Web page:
Tiny Desk

Trombone Shorty

Trombone Shorty: Tiny Desk Concert

  • Download
  • <iframe src="https://www.npr.org/player/embed/140870607/140922519" width="100%" height="290" frameborder="0" scrolling="no" title="NPR embedded audio player">

Perhaps you've just finished a big meal at a restaurant when the waiter brings out a little dessert: "On the house," he says. Perhaps you've bought a new computer, and they throw in some free software and a discount on your next purchase. Or perhaps you've been to a bakery, ordered a dozen bagels and received 13.

Those are examples of a lagniappe: a little gift you get for buying something. It's an especially common practice in certain corners of the world, including Louisiana, where the term originates.

Trombone Shorty is from Louisiana, from a musical family in the historically musical Treme neighborhood in New Orleans. He plays trombone and trumpet; he can improvise, as jazz musicians do; he can sing a little bit, too. His band Orleans Avenue is filled with fellow young men who know many funk and rock grooves, and how to play them convincingly on stage. There's a New Orleans tradition being extended here: talented native sons who learn music well, merge it with the popular music they grew up with and present it for big crowds with energy, passion and charisma.

All of that is secondary to this: The band wants you to dance. This Tiny Desk Concert features some of the danceable tunes on For True, the new Trombone Shorty album, but strips them of their high-gloss studio sheen. It's book-ended by the short-and-sweet instrumental "Dumaine St." and the seduction jam "Do to Me," in which Shorty edges up to the mic to sing. "I know you came here to move," he starts.

In the middle, Shorty cues his baritone saxophonist, Dan "Uncle Potato Chip" Oestreicher, to start a foundational bass line. Then the full band builds it up and takes turns improvising over it. "It's kind of like a New Orleans thing we do down in the street," Shorty says. "It'll probably never sound the same after this." It feels a bit like a small thing, a casually tossed-off, crowd-pleasing number. Of course, that belies the work that went into producing it, as well as the satisfaction you get from hearing that little bonus. Appropriately, it's titled "Lagniappe."

Set List
  • "Dumaine St."
  • "Lagniappe"
  • "Do To Me"
Credits

Michael Katzif, Bob Boilen (cameras); edited by Michael Katzif; audio by Kevin Wait; photo by Michael Katzif/NPR

[+] read more[-] less

More From Tiny Desk

Sampha performs a Tiny Desk Concert on Feb. 7, 2017. (Claire Harbage/NPR) Claire Harbage/NPR hide caption

toggle caption Claire Harbage/NPR

Tiny Desk

Sampha

A Tiny Desk Concert as intimate as it gets (that's saying something). Just Sampha, a piano and three heart-wrenching songs that seem to double as coping mechanisms.

Red Baraat performs at Tiny Desk Concert on Feb. 8, 2017. (Marian Carrasquero/NPR) Marian Carrasquero/NPR hide caption

toggle caption Marian Carrasquero/NPR

Tiny Desk

Tiny Desk Special Edition: Red Baraat's Holi Celebration

The Brooklyn bhangra band come to the Tiny Desk in celebration of Holi, the Hindu festival of color that welcomes the coming of spring.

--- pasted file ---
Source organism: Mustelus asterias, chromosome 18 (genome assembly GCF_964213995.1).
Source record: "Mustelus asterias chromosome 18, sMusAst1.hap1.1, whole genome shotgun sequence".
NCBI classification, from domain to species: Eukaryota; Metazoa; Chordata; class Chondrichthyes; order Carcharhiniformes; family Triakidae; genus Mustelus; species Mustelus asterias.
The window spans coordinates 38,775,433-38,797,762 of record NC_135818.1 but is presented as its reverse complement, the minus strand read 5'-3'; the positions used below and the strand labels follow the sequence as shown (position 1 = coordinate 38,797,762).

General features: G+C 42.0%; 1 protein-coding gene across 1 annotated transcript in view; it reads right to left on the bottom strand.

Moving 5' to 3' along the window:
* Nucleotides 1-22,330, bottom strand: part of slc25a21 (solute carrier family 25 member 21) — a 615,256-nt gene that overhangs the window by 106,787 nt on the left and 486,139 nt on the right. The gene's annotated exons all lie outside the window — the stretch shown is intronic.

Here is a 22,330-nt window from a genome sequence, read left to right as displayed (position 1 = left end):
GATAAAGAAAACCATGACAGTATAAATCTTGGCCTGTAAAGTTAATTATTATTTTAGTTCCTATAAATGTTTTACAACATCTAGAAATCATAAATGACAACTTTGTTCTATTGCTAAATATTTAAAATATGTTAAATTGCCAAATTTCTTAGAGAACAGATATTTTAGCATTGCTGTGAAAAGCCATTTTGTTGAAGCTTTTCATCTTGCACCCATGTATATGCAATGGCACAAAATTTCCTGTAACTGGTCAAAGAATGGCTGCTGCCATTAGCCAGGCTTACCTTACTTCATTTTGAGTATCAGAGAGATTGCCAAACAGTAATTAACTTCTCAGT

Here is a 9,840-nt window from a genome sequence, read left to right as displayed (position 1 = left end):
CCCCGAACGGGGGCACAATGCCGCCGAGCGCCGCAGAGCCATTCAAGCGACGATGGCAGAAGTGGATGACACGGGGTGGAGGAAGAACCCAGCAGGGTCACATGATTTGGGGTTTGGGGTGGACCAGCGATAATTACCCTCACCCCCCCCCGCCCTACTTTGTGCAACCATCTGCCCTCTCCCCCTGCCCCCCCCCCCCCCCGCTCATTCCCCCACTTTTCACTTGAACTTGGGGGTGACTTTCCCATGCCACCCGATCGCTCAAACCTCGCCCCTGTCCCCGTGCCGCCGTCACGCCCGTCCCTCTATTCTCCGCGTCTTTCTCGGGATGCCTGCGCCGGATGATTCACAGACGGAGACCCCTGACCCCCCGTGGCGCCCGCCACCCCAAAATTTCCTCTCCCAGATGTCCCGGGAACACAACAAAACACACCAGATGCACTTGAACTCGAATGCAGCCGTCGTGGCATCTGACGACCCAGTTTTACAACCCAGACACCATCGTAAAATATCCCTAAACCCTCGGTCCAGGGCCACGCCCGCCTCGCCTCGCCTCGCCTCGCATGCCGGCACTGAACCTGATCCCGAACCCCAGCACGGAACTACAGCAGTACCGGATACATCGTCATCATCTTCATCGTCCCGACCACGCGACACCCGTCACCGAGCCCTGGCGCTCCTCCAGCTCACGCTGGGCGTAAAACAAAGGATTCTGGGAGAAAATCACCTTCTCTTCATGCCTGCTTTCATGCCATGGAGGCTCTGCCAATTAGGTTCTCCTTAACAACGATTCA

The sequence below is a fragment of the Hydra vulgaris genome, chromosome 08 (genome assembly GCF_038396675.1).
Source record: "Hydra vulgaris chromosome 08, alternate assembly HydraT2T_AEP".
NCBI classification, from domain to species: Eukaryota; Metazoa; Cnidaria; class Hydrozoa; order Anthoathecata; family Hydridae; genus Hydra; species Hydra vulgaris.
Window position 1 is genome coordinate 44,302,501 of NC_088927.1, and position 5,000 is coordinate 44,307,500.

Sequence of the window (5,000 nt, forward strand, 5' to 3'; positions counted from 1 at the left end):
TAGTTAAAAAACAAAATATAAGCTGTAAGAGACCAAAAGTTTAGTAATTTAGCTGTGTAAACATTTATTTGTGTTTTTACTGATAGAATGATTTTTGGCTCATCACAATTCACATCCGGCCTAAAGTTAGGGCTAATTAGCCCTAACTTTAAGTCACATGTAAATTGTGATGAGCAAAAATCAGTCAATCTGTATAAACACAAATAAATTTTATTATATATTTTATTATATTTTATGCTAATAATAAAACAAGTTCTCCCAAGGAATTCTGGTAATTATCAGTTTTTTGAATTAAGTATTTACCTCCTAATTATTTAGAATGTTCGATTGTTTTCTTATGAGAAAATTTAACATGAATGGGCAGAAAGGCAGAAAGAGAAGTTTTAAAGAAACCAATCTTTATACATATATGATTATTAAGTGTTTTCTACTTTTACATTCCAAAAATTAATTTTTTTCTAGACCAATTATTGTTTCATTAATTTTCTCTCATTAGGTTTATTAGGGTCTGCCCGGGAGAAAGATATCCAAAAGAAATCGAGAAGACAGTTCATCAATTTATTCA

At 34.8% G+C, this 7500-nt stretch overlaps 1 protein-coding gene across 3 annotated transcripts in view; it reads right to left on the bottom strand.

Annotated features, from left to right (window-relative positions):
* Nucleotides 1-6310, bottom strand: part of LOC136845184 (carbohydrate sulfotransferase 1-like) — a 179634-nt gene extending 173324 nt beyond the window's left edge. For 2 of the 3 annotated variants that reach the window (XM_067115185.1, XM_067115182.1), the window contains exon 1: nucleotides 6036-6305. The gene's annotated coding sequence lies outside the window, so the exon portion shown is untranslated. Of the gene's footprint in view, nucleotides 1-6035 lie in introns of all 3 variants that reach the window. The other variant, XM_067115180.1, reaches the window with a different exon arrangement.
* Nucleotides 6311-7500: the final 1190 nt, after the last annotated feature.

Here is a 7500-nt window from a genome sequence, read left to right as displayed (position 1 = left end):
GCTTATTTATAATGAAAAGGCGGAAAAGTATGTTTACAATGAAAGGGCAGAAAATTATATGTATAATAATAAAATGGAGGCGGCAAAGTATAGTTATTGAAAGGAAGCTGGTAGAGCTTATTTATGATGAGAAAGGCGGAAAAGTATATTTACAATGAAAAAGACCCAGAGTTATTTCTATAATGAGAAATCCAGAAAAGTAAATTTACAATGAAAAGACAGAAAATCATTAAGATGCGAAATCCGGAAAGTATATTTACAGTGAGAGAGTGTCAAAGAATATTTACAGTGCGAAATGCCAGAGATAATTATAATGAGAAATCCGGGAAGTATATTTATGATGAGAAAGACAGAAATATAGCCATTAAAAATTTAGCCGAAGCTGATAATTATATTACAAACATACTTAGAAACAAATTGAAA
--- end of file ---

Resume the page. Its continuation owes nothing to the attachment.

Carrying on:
Tank And The Bangas perform perform a Tiny Desk Concert on Mar. 6, 2017. (Niki Walker/NPR) Niki Walker/NPR hide caption

toggle caption Niki Walker/NPR

Tiny Desk

Tank And The Bangas

Tank And The Bangas' victory lap around the Tiny Desk was momentous and deeply touching.

Maren Morris performs perform a Tiny Desk Concert on Feb. 16, 2017. (Claire Harbage/NPR) Claire Harbage/NPR hide caption

toggle caption Claire Harbage/NPR

Tiny Desk

Maren Morris

One of the newest Grammy winners stops by the Tiny Desk to share her winking, sometimes tongue-in-cheek songs.

Ninet Tayeb performs perform a Tiny Desk Concert on Feb. 14, 2017. (Marian Carrasquero/NPR) Marian Carrasquero/NPR hide caption

toggle caption Marian Carrasquero/NPR

Tiny Desk

Ninet

One of Israel's most popular performers may fully win over fans of hard-playing rock.

Dirty Dozen Brass Band performs perform a Tiny Desk Concert on Feb. 23, 2017. (Claire Harbage/NPR) Claire Harbage/NPR hide caption

toggle caption Claire Harbage/NPR

Tiny Desk

Dirty Dozen Brass Band

To celebrate Fat Tuesday, The Dirty Dozen Brass Band brought their euphoric horns to the Tiny Desk for a raucous, joyous set.

Little Simz performs perform a Tiny Desk Concert on Jan. 23, 2017. (Claire Harbage/NPR) Claire Harbage/NPR hide caption

toggle caption Claire Harbage/NPR

Tiny Desk

Little Simz

Little Simz has been compared to Lauryn Hill for her self-reflective wordplay. And though the British lyricist is a relative new-comer, her Tiny Desk performance was poised and confident.

Agnes Obel performs perform a Tiny Desk Concert on Dec. 9, 2016. (Raquel Zaldivar/NPR) Raquel Zaldivar/NPR hide caption

toggle caption Raquel Zaldivar/NPR

Tiny Desk

Agnes Obel

Agnes Obel brings the Tiny Desk three alluring and powerful songs.

Esme Patterson performs a Tiny Desk Concert on Feb. 1, 2017. (NPR) NPR/NPR hide caption

toggle caption NPR/NPR

Tiny Desk

Esmé Patterson

Esmé Patterson has dropped the banjos and folk from her previous project Paper Bird, and in their place are electric guitars and a backing band worth getting behind.

Run the Jewels perform a Tiny Desk Concert on Jan. 12, 2017. (Claire Harbage/NPR) Claire Harbage/NPR hide caption

toggle caption Claire Harbage/NPR

Tiny Desk

Run The Jewels

Killer Mike and El-P continue to out-muse each other in a supergroup that somehow seems to get better, louder, and more pertinent since their start in 2013.

Back To Top